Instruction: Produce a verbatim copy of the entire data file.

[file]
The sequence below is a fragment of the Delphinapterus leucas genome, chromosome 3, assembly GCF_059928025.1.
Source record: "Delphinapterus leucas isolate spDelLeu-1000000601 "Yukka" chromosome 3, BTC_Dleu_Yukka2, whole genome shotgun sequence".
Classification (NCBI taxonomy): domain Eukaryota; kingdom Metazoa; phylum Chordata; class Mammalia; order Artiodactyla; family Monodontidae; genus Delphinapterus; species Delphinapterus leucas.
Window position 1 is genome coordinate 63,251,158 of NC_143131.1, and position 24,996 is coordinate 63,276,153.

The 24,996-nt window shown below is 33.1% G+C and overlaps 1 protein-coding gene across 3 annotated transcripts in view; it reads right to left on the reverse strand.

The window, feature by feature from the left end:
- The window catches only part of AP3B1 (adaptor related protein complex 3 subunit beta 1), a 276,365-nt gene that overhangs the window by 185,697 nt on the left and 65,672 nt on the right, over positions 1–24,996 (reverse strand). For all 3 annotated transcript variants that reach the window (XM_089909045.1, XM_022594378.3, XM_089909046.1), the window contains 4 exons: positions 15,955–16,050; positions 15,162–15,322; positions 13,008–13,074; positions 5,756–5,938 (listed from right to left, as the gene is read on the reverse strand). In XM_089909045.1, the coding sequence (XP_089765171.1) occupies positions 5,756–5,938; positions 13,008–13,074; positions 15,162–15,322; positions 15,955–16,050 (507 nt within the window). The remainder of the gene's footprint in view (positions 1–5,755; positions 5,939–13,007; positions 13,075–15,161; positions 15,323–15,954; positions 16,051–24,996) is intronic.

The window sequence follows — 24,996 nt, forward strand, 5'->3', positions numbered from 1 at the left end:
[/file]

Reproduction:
The sequence below is a fragment of the Delphinapterus leucas genome, chromosome 3, assembly GCF_059928025.1.
Source record: "Delphinapterus leucas isolate spDelLeu-1000000601 "Yukka" chromosome 3, BTC_Dleu_Yukka2, whole genome shotgun sequence".
Classification (NCBI taxonomy): domain Eukaryota; kingdom Metazoa; phylum Chordata; class Mammalia; order Artiodactyla; family Monodontidae; genus Delphinapterus; species Delphinapterus leucas.
Window position 1 is genome coordinate 63,251,158 of NC_143131.1, and position 24,996 is coordinate 63,276,153.

The 24,996-nt window shown below is 33.1% G+C and overlaps 1 protein-coding gene across 3 annotated transcripts in view; it reads right to left on the reverse strand.

The window, feature by feature from the left end:
- The window catches only part of AP3B1 (adaptor related protein complex 3 subunit beta 1), a 276,365-nt gene that overhangs the window by 185,697 nt on the left and 65,672 nt on the right, over positions 1–24,996 (reverse strand). For all 3 annotated transcript variants that reach the window (XM_089909045.1, XM_022594378.3, XM_089909046.1), the window contains 4 exons: positions 15,955–16,050; positions 15,162–15,322; positions 13,008–13,074; positions 5,756–5,938 (listed from right to left, as the gene is read on the reverse strand). In XM_089909045.1, the coding sequence (XP_089765171.1) occupies positions 5,756–5,938; positions 13,008–13,074; positions 15,162–15,322; positions 15,955–16,050 (507 nt within the window). The remainder of the gene's footprint in view (positions 1–5,755; positions 5,939–13,007; positions 13,075–15,161; positions 15,323–15,954; positions 16,051–24,996) is intronic.

The window sequence follows — 24,996 nt, forward strand, 5'->3', positions numbered from 1 at the left end: